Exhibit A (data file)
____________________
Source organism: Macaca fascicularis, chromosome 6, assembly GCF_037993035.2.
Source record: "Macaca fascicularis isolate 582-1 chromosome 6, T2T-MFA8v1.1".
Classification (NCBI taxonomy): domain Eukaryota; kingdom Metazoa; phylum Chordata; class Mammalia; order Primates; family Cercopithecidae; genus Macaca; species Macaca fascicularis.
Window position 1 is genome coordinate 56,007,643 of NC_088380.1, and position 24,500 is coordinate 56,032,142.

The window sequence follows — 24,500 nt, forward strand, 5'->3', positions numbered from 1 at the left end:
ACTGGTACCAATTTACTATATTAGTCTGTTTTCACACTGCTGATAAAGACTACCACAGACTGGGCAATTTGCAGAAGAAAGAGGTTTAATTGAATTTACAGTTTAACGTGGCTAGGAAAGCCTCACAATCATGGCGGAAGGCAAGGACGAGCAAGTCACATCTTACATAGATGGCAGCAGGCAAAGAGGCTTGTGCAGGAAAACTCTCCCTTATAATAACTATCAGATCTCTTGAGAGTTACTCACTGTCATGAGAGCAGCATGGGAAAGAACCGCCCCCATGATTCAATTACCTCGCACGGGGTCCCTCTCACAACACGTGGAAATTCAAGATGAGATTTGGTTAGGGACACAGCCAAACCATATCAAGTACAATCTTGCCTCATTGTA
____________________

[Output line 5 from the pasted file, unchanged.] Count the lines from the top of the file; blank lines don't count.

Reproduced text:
The window sequence follows — 24,500 nt, forward strand, 5'->3', positions numbered from 1 at the left end: